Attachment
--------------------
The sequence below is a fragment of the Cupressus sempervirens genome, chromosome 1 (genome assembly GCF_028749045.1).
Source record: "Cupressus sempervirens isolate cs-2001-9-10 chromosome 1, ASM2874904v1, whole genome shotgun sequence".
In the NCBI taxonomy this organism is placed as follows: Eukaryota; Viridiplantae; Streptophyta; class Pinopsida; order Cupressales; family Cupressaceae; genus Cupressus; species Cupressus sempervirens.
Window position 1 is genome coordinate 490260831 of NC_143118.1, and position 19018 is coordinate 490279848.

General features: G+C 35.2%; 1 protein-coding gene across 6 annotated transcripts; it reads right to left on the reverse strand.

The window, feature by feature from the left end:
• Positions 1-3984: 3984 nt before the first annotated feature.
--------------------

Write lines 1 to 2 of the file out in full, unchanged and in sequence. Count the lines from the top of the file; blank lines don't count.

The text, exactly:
The sequence below is a fragment of the Cupressus sempervirens genome, chromosome 1 (genome assembly GCF_028749045.1).
Source record: "Cupressus sempervirens isolate cs-2001-9-10 chromosome 1, ASM2874904v1, whole genome shotgun sequence".